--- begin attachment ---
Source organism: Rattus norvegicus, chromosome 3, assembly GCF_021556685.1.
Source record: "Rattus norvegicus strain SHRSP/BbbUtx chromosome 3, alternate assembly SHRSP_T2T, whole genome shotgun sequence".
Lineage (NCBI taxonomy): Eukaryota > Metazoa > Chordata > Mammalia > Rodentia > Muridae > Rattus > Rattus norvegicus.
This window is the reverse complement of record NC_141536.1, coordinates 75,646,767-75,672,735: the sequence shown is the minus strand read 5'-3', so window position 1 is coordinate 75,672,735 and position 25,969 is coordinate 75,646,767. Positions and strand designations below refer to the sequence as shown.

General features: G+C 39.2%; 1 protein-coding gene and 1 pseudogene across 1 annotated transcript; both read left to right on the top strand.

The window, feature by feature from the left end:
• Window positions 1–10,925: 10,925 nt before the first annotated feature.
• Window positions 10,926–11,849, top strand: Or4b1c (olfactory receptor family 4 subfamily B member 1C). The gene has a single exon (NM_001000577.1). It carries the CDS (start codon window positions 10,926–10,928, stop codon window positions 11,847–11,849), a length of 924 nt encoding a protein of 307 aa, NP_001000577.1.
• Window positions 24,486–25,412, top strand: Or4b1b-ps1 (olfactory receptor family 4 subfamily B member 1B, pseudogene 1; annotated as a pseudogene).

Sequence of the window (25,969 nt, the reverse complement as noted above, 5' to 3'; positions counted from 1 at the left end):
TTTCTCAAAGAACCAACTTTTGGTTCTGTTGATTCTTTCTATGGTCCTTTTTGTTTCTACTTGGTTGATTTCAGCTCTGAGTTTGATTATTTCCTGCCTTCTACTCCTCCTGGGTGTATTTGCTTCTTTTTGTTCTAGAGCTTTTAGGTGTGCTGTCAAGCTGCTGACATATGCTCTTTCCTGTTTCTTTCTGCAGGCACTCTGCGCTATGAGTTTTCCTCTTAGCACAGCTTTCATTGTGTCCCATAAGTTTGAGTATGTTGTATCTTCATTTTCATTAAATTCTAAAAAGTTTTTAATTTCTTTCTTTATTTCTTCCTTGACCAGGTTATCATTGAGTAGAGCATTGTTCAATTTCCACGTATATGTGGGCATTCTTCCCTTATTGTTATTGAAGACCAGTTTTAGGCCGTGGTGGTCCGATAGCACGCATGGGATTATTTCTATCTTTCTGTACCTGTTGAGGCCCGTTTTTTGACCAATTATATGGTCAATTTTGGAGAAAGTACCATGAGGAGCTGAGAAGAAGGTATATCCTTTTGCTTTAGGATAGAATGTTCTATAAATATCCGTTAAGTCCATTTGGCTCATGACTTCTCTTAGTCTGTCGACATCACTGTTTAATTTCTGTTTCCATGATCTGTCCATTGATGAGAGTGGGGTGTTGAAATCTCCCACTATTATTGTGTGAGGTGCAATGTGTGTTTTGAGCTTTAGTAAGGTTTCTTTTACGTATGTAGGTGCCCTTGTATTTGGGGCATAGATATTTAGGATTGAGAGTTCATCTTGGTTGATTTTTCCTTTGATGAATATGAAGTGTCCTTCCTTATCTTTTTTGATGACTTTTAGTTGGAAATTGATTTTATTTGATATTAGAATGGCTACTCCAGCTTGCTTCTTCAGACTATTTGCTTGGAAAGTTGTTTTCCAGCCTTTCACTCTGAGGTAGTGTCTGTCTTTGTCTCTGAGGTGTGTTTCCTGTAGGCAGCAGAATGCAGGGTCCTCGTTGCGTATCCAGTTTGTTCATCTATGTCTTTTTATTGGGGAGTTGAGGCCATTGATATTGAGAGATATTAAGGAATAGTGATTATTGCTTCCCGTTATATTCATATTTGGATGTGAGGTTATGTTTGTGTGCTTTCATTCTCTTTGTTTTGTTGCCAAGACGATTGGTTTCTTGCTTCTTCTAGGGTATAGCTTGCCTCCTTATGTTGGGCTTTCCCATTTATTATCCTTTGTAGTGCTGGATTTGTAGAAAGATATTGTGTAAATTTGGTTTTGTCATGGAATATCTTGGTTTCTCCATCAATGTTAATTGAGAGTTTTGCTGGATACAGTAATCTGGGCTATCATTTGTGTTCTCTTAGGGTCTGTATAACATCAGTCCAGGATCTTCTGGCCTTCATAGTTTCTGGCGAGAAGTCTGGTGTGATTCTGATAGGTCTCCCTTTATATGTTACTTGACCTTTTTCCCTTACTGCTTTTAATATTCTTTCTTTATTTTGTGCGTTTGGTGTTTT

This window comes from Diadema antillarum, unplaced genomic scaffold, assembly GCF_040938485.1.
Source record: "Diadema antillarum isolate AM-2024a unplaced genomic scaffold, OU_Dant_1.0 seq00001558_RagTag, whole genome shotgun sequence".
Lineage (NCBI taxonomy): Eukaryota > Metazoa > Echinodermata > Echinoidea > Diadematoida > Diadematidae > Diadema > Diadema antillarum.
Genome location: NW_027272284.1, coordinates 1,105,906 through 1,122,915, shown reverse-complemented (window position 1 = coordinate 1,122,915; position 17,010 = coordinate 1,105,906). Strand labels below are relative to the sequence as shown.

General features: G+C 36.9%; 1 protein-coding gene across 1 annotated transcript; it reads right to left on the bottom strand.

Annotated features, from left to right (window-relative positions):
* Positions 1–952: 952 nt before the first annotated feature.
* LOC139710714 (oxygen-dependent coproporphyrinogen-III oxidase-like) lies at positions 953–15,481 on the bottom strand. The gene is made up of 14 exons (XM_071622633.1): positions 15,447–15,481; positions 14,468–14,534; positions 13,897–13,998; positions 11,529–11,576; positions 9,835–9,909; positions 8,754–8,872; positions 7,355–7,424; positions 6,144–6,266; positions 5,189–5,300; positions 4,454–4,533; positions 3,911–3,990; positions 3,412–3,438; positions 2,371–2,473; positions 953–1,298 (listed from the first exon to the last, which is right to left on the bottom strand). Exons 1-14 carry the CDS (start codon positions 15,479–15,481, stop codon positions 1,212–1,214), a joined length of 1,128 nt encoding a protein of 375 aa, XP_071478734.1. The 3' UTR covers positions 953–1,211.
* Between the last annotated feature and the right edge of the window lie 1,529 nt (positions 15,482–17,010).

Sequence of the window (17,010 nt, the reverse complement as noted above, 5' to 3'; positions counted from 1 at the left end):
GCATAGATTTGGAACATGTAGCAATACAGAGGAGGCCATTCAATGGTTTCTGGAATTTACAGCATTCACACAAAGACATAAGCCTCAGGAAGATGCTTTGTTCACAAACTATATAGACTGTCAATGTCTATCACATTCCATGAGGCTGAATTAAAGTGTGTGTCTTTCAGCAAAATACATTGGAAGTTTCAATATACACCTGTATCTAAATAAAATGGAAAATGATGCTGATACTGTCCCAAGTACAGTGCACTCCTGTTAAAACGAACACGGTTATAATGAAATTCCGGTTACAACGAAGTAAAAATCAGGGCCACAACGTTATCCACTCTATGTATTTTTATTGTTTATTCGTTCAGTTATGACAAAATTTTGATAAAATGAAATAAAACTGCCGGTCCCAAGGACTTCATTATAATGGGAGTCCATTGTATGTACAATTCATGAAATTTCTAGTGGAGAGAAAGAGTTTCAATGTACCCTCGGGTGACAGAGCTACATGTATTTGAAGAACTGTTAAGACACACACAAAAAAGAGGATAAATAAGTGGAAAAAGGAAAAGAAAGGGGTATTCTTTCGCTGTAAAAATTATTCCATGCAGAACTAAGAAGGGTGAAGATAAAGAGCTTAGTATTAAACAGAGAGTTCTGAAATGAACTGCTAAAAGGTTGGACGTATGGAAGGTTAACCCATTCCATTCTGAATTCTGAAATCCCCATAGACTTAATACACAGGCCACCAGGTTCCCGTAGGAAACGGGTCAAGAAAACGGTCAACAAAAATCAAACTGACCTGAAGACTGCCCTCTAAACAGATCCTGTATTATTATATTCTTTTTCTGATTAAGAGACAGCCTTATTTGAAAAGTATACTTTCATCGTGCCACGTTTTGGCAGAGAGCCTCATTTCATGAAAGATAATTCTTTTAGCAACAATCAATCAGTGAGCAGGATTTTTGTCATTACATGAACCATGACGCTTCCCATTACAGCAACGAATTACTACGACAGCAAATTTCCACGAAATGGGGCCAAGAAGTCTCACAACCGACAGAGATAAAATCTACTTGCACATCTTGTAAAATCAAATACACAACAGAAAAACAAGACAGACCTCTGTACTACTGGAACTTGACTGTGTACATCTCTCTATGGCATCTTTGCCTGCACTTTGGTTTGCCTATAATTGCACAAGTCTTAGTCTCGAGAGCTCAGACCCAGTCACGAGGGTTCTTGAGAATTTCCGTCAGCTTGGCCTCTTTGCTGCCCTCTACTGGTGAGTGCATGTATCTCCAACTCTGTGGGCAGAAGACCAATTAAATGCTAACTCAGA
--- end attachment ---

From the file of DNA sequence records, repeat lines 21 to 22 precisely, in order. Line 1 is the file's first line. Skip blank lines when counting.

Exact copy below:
Sequence of the window (17,010 nt, the reverse complement as noted above, 5' to 3'; positions counted from 1 at the left end):
GCATAGATTTGGAACATGTAGCAATACAGAGGAGGCCATTCAATGGTTTCTGGAATTTACAGCATTCACACAAAGACATAAGCCTCAGGAAGATGCTTTGTTCACAAACTATATAGACTGTCAATGTCTATCACATTCCATGAGGCTGAATTAAAGTGTGTGTCTTTCAGCAAAATACATTGGAAGTTTCAATATACACCTGTATCTAAATAAAATGGAAAATGATGCTGATACTGTCCCAAGTACAGTGCACTCCTGTTAAAACGAACACGGTTATAATGAAATTCCGGTTACAACGAAGTAAAAATCAGGGCCACAACGTTATCCACTCTATGTATTTTTATTGTTTATTCGTTCAGTTATGACAAAATTTTGATAAAATGAAATAAAACTGCCGGTCCCAAGGACTTCATTATAATGGGAGTCCATTGTATGTACAATTCATGAAATTTCTAGTGGAGAGAAAGAGTTTCAATGTACCCTCGGGTGACAGAGCTACATGTATTTGAAGAACTGTTAAGACACACACAAAAAAGAGGATAAATAAGTGGAAAAAGGAAAAGAAAGGGGTATTCTTTCGCTGTAAAAATTATTCCATGCAGAACTAAGAAGGGTGAAGATAAAGAGCTTAGTATTAAACAGAGAGTTCTGAAATGAACTGCTAAAAGGTTGGACGTATGGAAGGTTAACCCATTCCATTCTGAATTCTGAAATCCCCATAGACTTAATACACAGGCCACCAGGTTCCCGTAGGAAACGGGTCAAGAAAACGGTCAACAAAAATCAAACTGACCTGAAGACTGCCCTCTAAACAGATCCTGTATTATTATATTCTTTTTCTGATTAAGAGACAGCCTTATTTGAAAAGTATACTTTCATCGTGCCACGTTTTGGCAGAGAGCCTCATTTCATGAAAGATAATTCTTTTAGCAACAATCAATCAGTGAGCAGGATTTTTGTCATTACATGAACCATGACGCTTCCCATTACAGCAACGAATTACTACGACAGCAAATTTCCACGAAATGGGGCCAAGAAGTCTCACAACCGACAGAGATAAAATCTACTTGCACATCTTGTAAAATCAAATACACAACAGAAAAACAAGACAGACCTCTGTACTACTGGAACTTGACTGTGTACATCTCTCTATGGCATCTTTGCCTGCACTTTGGTTTGCCTATAATTGCACAAGTCTTAGTCTCGAGAGCTCAGACCCAGTCACGAGGGTTCTTGAGAATTTCCGTCAGCTTGGCCTCTTTGCTGCCCTCTACTGGTGAGTGCATGTATCTCCAACTCTGTGGGCAGAAGACCAATTAAATGCTAACTCAGA